According to Joan Mannix, Thomas More Society Vice President and Senior Counsel, much has changed in the almost two decades since Hill v. Colorado. U.S. Supreme Court decisions have undercut that decision’s rationale in significant ways. “First, the Court has reiterated its traditional view that the public sidewalk is the quintessential venue for exchange of ideas and that adults on the public sidewalk cannot veto speech simply because they do not want to hear it. Second, a statute that regulates speech based on its content is subject to strict scrutiny, which laws rarely survive,” she explained. “Chicago’s ‘copycat’ ordinance – virtually the same as Colorado’s – prohibits ‘oral protest,’ ‘counseling,’ and ‘education.’ This regulation is defined in terms of speech content – the subject matter and purpose of the speech – and it requires the police to examine the speech to see whether it falls under one of the prohibited categories. That the bubble zone law is content based was already recognized in strong dissents in the 2000 decision upholding the Colorado regulation. Many commentators and scholars also condemned the decision at the time. Since then the Court has clarified its content-based principles and has struck down regulations that are similar to the ‘bubble zone’ ordinance.”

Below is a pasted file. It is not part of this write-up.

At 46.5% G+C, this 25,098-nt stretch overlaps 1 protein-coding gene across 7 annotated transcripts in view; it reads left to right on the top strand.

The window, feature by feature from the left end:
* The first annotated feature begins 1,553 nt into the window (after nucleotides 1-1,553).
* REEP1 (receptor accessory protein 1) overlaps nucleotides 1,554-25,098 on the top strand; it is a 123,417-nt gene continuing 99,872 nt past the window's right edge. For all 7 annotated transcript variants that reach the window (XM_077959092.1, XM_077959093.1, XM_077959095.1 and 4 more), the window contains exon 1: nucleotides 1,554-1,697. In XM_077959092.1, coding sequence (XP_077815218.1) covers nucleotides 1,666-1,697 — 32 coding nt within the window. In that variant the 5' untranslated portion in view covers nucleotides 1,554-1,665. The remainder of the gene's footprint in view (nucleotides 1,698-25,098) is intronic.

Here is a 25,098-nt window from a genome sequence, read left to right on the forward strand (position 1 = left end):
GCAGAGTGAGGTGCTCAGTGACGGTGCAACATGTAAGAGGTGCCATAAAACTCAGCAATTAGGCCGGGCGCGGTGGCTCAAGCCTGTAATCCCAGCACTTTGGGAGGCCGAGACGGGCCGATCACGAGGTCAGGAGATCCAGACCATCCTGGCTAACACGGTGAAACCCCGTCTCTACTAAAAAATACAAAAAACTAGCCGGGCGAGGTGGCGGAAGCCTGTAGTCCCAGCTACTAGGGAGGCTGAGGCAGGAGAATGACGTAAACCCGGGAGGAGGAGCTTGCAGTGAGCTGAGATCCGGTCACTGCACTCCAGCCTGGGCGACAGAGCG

Participants in the “March for life” walk along Concord Avenue in Knoxville, Tennessee, photo Michael Stansberry via wikimedia commons

Veronica Price, one of the sidewalk counselors suing the city, explained why the “bubble zone” ordinance violates her right of free speech. “My desire as a sidewalk counselor is to give hope and help to women and men considering abortion. Many parents are unaware of support that is available to them. By providing information on pregnancy resource centers, church programs, social services and adoption agencies, I can reach out and caringly offer actual help. Sadly, the bubble zone prevents me from doing this effectively. The bubble zone does not protect women who are considering an abortion. On the contrary, since it restricts the flow of information, it detracts from a woman’s right to choose. The City of Chicago is doing women a great disservice by denying them access to information at a critical time in their lives.”